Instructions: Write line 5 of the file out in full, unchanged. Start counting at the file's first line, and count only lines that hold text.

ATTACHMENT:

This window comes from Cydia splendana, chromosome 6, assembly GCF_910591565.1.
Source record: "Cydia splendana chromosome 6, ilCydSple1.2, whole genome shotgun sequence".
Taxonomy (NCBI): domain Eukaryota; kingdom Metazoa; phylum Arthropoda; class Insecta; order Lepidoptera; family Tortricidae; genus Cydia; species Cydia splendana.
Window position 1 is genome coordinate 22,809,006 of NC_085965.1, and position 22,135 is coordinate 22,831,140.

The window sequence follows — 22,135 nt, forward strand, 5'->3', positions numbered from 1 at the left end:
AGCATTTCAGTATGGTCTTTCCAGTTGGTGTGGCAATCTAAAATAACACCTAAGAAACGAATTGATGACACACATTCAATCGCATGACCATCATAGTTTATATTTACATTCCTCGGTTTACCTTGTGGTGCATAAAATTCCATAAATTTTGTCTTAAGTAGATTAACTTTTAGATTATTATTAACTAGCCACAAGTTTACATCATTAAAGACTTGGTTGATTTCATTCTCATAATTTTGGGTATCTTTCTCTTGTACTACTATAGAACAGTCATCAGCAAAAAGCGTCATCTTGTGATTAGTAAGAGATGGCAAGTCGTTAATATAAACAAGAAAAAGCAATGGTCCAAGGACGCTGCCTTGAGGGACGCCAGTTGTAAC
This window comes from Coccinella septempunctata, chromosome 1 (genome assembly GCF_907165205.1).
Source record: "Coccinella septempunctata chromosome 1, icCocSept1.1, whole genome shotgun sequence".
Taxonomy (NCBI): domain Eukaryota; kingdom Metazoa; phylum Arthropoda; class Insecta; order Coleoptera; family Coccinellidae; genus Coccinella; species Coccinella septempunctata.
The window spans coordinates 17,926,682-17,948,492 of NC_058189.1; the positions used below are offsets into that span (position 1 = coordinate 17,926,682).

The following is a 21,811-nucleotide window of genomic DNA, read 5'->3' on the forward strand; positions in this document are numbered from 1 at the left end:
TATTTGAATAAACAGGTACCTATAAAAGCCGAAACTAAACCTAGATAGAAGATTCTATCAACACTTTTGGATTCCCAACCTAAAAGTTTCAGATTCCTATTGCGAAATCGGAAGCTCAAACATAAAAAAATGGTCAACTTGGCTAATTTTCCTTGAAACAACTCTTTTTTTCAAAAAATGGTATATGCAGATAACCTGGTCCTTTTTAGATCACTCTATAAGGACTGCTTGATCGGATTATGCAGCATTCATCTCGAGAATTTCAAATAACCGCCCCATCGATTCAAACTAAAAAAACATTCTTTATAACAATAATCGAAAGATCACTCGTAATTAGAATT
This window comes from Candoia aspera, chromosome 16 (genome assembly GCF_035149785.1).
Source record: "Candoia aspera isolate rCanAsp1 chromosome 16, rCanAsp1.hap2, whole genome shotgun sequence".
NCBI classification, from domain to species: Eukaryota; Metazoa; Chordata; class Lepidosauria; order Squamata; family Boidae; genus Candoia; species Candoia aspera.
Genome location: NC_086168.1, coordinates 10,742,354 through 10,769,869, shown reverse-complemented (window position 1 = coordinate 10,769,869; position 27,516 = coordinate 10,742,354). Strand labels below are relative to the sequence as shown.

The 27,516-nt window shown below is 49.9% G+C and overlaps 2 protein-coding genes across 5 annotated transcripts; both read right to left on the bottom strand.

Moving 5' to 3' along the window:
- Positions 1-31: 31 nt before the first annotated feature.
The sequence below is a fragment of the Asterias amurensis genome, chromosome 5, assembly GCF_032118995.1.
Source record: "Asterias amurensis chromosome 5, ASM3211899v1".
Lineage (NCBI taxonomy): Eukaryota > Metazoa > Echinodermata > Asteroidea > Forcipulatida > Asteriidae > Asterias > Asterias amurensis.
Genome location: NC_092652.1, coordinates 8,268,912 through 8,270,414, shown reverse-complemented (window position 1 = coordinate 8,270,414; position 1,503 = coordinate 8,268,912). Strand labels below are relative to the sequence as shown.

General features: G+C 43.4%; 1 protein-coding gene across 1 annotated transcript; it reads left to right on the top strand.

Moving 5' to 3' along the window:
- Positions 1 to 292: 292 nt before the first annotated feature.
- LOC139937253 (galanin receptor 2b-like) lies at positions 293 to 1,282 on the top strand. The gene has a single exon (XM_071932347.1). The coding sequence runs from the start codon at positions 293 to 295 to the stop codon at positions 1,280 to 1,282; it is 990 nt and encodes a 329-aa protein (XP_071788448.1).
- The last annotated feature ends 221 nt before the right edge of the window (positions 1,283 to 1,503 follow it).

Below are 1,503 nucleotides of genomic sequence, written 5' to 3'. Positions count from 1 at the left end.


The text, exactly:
The window sequence follows — 22,135 nt, forward strand, 5'->3', positions numbered from 1 at the left end: